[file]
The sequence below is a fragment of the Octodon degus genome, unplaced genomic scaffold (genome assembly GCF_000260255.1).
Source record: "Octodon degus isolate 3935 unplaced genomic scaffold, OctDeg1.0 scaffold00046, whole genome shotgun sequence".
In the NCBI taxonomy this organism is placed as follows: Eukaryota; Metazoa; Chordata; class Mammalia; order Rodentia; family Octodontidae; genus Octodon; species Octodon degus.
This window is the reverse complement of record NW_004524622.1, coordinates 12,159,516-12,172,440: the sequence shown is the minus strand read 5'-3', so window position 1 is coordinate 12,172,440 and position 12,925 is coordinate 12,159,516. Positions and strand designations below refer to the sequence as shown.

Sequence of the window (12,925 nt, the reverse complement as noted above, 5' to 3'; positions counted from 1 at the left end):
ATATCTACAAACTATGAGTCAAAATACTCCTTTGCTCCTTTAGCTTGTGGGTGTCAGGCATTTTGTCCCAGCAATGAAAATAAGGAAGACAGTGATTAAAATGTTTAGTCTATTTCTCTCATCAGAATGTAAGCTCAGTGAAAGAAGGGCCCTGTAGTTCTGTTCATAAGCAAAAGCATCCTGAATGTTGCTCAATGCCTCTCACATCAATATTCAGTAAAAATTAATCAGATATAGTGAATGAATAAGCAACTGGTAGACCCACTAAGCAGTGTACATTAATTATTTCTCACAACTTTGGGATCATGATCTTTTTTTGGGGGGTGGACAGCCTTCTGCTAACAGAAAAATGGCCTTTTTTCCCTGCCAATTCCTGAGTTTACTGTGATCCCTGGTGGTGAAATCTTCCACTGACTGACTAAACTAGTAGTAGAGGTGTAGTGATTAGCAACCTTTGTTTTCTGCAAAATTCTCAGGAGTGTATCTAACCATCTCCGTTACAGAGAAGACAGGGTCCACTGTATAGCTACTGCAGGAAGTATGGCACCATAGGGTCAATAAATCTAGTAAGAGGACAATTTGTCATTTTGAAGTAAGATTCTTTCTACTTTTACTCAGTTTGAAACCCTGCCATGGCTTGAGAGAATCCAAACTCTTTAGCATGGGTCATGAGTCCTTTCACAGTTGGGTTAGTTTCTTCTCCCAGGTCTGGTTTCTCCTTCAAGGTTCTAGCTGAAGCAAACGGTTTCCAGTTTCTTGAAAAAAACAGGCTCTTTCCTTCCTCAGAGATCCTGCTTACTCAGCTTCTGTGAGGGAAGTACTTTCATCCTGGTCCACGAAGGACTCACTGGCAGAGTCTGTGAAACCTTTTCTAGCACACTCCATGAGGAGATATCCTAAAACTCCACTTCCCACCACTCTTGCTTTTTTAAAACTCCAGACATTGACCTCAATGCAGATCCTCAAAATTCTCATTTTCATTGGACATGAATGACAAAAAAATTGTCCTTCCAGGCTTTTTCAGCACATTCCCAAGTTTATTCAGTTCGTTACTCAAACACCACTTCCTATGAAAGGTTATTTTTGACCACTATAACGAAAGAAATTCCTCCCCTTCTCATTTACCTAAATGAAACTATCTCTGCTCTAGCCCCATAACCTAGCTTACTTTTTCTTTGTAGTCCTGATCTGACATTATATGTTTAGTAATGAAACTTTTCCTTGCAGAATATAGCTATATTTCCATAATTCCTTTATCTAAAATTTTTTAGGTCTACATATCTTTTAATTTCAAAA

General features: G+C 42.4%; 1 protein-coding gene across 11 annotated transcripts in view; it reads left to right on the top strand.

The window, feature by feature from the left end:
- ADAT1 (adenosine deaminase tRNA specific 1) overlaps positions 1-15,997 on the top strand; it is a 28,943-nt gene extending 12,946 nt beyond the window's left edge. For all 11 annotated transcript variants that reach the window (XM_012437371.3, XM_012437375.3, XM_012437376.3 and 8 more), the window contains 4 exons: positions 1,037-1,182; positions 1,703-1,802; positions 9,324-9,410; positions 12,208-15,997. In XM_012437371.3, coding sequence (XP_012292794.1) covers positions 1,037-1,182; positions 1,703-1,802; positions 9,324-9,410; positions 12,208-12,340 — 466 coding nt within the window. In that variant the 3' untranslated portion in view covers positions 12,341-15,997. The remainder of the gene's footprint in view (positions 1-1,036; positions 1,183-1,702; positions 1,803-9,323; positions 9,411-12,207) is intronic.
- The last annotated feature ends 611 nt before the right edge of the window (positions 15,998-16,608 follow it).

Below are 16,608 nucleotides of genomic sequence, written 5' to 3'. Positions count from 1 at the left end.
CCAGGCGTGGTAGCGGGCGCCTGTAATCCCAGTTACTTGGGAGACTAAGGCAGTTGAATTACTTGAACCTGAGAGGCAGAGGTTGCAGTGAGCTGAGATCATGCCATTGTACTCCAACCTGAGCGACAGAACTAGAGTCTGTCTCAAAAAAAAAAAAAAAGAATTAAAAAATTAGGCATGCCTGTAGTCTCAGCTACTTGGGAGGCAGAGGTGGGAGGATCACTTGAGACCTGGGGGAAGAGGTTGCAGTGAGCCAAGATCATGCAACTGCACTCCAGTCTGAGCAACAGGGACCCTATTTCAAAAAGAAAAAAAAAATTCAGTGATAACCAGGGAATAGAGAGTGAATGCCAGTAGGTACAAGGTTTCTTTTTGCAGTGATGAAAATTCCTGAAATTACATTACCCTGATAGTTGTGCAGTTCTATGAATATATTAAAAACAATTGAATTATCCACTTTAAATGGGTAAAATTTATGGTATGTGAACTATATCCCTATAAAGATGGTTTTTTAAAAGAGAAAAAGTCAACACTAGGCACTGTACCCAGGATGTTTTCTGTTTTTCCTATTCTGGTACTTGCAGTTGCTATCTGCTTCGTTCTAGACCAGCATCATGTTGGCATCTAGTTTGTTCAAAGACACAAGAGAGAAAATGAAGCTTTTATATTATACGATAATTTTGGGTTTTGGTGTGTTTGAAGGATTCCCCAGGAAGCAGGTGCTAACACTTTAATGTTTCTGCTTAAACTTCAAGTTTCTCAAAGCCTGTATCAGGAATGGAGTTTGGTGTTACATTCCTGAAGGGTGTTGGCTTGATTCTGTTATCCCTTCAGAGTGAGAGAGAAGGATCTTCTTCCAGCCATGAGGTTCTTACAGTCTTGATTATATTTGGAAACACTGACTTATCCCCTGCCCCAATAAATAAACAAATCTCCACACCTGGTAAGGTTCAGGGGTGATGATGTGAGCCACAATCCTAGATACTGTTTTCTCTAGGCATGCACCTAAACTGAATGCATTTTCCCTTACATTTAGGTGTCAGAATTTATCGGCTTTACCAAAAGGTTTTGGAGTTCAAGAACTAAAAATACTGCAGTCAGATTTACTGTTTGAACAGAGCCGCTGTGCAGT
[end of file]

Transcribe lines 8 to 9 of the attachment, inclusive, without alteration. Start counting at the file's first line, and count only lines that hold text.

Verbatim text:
The window, feature by feature from the left end:
- ADAT1 (adenosine deaminase tRNA specific 1) overlaps positions 1-15,997 on the top strand; it is a 28,943-nt gene extending 12,946 nt beyond the window's left edge. For all 11 annotated transcript variants that reach the window (XM_012437371.3, XM_012437375.3, XM_012437376.3 and 8 more), the window contains 4 exons: positions 1,037-1,182; positions 1,703-1,802; positions 9,324-9,410; positions 12,208-15,997. In XM_012437371.3, coding sequence (XP_012292794.1) covers positions 1,037-1,182; positions 1,703-1,802; positions 9,324-9,410; positions 12,208-12,340 — 466 coding nt within the window. In that variant the 3' untranslated portion in view covers positions 12,341-15,997. The remainder of the gene's footprint in view (positions 1-1,036; positions 1,183-1,702; positions 1,803-9,323; positions 9,411-12,207) is intronic.